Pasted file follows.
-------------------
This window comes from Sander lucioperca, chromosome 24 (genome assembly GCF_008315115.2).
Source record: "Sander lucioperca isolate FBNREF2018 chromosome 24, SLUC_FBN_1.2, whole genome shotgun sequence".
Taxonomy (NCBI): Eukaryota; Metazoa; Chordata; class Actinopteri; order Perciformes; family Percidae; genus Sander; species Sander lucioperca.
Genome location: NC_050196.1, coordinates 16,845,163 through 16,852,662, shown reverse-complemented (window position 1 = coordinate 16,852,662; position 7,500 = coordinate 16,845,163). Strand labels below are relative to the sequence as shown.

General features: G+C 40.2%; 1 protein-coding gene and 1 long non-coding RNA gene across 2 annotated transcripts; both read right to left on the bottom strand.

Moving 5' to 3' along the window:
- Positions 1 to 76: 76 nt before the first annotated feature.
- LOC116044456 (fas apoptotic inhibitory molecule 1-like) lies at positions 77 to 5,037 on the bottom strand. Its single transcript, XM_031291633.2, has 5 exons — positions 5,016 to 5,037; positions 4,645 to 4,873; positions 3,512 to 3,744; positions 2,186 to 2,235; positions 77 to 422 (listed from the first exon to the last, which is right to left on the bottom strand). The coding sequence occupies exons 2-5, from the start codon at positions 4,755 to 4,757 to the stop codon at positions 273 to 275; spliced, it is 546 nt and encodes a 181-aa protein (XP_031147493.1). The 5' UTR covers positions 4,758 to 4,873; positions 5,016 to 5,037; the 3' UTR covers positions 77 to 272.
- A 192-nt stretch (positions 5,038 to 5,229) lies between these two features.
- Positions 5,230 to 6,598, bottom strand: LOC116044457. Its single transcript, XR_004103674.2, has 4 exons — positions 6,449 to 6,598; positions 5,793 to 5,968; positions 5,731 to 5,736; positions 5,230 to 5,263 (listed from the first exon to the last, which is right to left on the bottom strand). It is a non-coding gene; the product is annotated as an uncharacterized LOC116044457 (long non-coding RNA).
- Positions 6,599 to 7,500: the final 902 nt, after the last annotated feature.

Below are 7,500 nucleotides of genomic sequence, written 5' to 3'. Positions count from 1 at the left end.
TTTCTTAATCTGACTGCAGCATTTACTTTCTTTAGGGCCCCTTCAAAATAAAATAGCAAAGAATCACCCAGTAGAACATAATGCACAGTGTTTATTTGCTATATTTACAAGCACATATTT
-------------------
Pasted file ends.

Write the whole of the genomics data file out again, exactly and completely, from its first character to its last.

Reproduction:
This window comes from Sander lucioperca, chromosome 24 (genome assembly GCF_008315115.2).
Source record: "Sander lucioperca isolate FBNREF2018 chromosome 24, SLUC_FBN_1.2, whole genome shotgun sequence".
Taxonomy (NCBI): Eukaryota; Metazoa; Chordata; class Actinopteri; order Perciformes; family Percidae; genus Sander; species Sander lucioperca.
Genome location: NC_050196.1, coordinates 16,845,163 through 16,852,662, shown reverse-complemented (window position 1 = coordinate 16,852,662; position 7,500 = coordinate 16,845,163). Strand labels below are relative to the sequence as shown.

General features: G+C 40.2%; 1 protein-coding gene and 1 long non-coding RNA gene across 2 annotated transcripts; both read right to left on the bottom strand.

Moving 5' to 3' along the window:
- Positions 1 to 76: 76 nt before the first annotated feature.
- LOC116044456 (fas apoptotic inhibitory molecule 1-like) lies at positions 77 to 5,037 on the bottom strand. Its single transcript, XM_031291633.2, has 5 exons — positions 5,016 to 5,037; positions 4,645 to 4,873; positions 3,512 to 3,744; positions 2,186 to 2,235; positions 77 to 422 (listed from the first exon to the last, which is right to left on the bottom strand). The coding sequence occupies exons 2-5, from the start codon at positions 4,755 to 4,757 to the stop codon at positions 273 to 275; spliced, it is 546 nt and encodes a 181-aa protein (XP_031147493.1). The 5' UTR covers positions 4,758 to 4,873; positions 5,016 to 5,037; the 3' UTR covers positions 77 to 272.
- A 192-nt stretch (positions 5,038 to 5,229) lies between these two features.
- Positions 5,230 to 6,598, bottom strand: LOC116044457. Its single transcript, XR_004103674.2, has 4 exons — positions 6,449 to 6,598; positions 5,793 to 5,968; positions 5,731 to 5,736; positions 5,230 to 5,263 (listed from the first exon to the last, which is right to left on the bottom strand). It is a non-coding gene; the product is annotated as an uncharacterized LOC116044457 (long non-coding RNA).
- Positions 6,599 to 7,500: the final 902 nt, after the last annotated feature.

Below are 7,500 nucleotides of genomic sequence, written 5' to 3'. Positions count from 1 at the left end.
TTTCTTAATCTGACTGCAGCATTTACTTTCTTTAGGGCCCCTTCAAAATAAAATAGCAAAGAATCACCCAGTAGAACATAATGCACAGTGTTTATTTGCTATATTTACAAGCACATATTT